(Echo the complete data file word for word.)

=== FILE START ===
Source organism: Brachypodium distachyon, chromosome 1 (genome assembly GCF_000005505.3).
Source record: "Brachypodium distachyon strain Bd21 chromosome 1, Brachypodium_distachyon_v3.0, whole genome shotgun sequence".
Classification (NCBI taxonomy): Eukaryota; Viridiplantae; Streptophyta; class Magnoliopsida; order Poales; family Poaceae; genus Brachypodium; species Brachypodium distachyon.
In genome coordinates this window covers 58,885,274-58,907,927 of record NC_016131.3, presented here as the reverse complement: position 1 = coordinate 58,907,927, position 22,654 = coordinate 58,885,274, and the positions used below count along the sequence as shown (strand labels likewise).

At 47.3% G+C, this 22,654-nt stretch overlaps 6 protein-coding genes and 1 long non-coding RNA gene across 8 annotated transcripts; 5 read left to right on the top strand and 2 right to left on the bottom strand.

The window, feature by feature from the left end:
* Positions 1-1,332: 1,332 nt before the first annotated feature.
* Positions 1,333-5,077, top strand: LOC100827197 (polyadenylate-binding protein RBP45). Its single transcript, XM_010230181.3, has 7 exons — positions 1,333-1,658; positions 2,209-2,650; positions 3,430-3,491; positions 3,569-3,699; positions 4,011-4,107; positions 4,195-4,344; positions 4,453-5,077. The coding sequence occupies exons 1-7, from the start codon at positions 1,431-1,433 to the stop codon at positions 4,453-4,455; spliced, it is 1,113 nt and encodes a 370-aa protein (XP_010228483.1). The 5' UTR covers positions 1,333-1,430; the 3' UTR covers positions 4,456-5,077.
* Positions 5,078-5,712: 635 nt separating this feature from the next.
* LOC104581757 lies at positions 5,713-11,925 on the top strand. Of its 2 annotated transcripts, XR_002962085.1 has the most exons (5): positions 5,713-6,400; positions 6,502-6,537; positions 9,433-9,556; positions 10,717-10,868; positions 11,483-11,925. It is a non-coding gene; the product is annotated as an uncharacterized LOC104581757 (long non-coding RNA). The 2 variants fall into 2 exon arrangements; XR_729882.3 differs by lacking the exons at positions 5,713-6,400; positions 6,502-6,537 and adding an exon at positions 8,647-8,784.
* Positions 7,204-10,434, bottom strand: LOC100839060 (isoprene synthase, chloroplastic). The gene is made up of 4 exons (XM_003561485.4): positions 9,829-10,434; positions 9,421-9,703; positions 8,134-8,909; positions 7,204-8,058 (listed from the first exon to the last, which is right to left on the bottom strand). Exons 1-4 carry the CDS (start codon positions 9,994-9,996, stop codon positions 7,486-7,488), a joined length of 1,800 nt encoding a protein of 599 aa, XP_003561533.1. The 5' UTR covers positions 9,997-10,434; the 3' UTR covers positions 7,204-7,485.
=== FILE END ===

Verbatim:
Source organism: Brachypodium distachyon, chromosome 1 (genome assembly GCF_000005505.3).
Source record: "Brachypodium distachyon strain Bd21 chromosome 1, Brachypodium_distachyon_v3.0, whole genome shotgun sequence".
Classification (NCBI taxonomy): Eukaryota; Viridiplantae; Streptophyta; class Magnoliopsida; order Poales; family Poaceae; genus Brachypodium; species Brachypodium distachyon.
In genome coordinates this window covers 58,885,274-58,907,927 of record NC_016131.3, presented here as the reverse complement: position 1 = coordinate 58,907,927, position 22,654 = coordinate 58,885,274, and the positions used below count along the sequence as shown (strand labels likewise).

At 47.3% G+C, this 22,654-nt stretch overlaps 6 protein-coding genes and 1 long non-coding RNA gene across 8 annotated transcripts; 5 read left to right on the top strand and 2 right to left on the bottom strand.

The window, feature by feature from the left end:
* Positions 1-1,332: 1,332 nt before the first annotated feature.
* Positions 1,333-5,077, top strand: LOC100827197 (polyadenylate-binding protein RBP45). Its single transcript, XM_010230181.3, has 7 exons — positions 1,333-1,658; positions 2,209-2,650; positions 3,430-3,491; positions 3,569-3,699; positions 4,011-4,107; positions 4,195-4,344; positions 4,453-5,077. The coding sequence occupies exons 1-7, from the start codon at positions 1,431-1,433 to the stop codon at positions 4,453-4,455; spliced, it is 1,113 nt and encodes a 370-aa protein (XP_010228483.1). The 5' UTR covers positions 1,333-1,430; the 3' UTR covers positions 4,456-5,077.
* Positions 5,078-5,712: 635 nt separating this feature from the next.
* LOC104581757 lies at positions 5,713-11,925 on the top strand. Of its 2 annotated transcripts, XR_002962085.1 has the most exons (5): positions 5,713-6,400; positions 6,502-6,537; positions 9,433-9,556; positions 10,717-10,868; positions 11,483-11,925. It is a non-coding gene; the product is annotated as an uncharacterized LOC104581757 (long non-coding RNA). The 2 variants fall into 2 exon arrangements; XR_729882.3 differs by lacking the exons at positions 5,713-6,400; positions 6,502-6,537 and adding an exon at positions 8,647-8,784.
* Positions 7,204-10,434, bottom strand: LOC100839060 (isoprene synthase, chloroplastic). The gene is made up of 4 exons (XM_003561485.4): positions 9,829-10,434; positions 9,421-9,703; positions 8,134-8,909; positions 7,204-8,058 (listed from the first exon to the last, which is right to left on the bottom strand). Exons 1-4 carry the CDS (start codon positions 9,994-9,996, stop codon positions 7,486-7,488), a joined length of 1,800 nt encoding a protein of 599 aa, XP_003561533.1. The 5' UTR covers positions 9,997-10,434; the 3' UTR covers positions 7,204-7,485.